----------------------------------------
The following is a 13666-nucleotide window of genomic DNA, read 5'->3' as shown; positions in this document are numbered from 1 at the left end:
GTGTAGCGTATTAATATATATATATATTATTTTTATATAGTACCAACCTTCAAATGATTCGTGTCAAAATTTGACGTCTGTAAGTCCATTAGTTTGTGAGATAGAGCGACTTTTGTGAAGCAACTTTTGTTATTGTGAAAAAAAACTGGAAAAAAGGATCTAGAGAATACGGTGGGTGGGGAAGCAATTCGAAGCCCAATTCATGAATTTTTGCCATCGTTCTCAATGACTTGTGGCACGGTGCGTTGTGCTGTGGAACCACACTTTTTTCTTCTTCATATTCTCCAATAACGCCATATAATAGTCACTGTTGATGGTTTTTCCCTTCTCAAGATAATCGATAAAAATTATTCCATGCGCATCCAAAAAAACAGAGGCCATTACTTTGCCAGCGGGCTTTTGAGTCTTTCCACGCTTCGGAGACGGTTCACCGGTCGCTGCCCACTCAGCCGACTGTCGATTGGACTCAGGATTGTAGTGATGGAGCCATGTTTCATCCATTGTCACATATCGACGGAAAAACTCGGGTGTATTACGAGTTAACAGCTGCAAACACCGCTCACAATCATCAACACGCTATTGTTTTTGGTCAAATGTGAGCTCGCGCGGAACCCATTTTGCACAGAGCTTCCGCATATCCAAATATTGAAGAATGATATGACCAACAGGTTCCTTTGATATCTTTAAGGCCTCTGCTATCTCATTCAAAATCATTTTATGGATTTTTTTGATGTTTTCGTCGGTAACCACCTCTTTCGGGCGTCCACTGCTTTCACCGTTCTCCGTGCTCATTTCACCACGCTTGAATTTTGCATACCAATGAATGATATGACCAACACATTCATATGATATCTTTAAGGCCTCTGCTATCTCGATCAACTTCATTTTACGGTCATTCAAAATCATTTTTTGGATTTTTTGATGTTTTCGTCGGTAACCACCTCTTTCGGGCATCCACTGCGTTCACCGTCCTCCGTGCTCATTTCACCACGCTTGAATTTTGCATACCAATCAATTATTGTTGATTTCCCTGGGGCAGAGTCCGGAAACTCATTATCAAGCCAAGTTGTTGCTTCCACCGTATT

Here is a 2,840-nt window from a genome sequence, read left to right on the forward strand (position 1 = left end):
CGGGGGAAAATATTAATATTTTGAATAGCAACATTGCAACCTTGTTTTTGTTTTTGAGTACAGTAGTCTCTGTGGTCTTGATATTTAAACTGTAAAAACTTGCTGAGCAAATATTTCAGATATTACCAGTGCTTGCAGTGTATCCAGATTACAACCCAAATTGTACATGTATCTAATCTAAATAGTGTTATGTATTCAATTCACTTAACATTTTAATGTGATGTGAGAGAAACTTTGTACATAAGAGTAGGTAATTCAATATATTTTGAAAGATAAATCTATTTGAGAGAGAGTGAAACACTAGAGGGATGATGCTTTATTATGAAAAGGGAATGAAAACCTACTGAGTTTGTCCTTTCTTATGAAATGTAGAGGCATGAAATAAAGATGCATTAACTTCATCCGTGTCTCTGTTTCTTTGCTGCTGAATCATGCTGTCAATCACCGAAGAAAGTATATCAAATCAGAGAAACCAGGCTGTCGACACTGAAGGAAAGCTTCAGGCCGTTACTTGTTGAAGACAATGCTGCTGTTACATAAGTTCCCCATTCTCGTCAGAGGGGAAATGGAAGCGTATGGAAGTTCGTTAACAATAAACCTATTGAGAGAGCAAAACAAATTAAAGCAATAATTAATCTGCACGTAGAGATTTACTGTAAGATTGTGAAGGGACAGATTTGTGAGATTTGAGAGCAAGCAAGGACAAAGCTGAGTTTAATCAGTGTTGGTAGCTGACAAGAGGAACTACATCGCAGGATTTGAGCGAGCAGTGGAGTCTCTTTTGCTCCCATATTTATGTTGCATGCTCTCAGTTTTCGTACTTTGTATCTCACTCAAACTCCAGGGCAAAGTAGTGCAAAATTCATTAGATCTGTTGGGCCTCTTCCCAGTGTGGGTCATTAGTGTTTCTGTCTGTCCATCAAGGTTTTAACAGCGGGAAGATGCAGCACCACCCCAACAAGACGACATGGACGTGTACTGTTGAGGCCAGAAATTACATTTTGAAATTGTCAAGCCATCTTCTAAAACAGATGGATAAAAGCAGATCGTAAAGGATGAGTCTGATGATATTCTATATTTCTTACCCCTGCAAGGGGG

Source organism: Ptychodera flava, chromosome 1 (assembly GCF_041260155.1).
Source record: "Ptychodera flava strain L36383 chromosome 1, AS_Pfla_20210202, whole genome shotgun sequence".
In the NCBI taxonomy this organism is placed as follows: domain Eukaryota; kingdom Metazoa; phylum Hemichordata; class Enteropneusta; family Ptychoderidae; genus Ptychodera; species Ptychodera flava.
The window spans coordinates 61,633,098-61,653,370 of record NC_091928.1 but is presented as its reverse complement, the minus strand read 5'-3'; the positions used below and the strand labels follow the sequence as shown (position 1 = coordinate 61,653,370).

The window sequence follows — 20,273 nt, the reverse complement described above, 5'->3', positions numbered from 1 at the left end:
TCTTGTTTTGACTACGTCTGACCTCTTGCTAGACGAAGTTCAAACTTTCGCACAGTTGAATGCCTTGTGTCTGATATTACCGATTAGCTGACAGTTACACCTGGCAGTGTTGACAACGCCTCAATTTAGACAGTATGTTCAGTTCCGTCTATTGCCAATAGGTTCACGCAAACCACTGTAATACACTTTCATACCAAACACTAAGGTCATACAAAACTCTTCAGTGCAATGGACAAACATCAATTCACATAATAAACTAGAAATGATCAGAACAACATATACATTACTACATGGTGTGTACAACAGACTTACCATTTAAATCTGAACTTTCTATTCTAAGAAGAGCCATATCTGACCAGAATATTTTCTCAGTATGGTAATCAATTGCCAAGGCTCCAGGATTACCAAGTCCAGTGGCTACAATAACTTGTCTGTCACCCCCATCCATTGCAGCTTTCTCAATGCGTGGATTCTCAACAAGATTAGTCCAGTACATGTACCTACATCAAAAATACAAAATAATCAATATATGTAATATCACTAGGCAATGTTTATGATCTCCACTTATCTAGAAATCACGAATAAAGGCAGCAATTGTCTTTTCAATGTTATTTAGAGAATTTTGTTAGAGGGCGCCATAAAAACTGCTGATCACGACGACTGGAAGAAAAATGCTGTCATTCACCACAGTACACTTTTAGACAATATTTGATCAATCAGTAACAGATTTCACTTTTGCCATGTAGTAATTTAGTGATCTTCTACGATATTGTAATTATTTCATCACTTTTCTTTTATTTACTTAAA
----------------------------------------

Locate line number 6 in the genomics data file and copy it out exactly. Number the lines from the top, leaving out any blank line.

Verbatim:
Source record: "Ptychodera flava strain L36383 chromosome 1, AS_Pfla_20210202, whole genome shotgun sequence".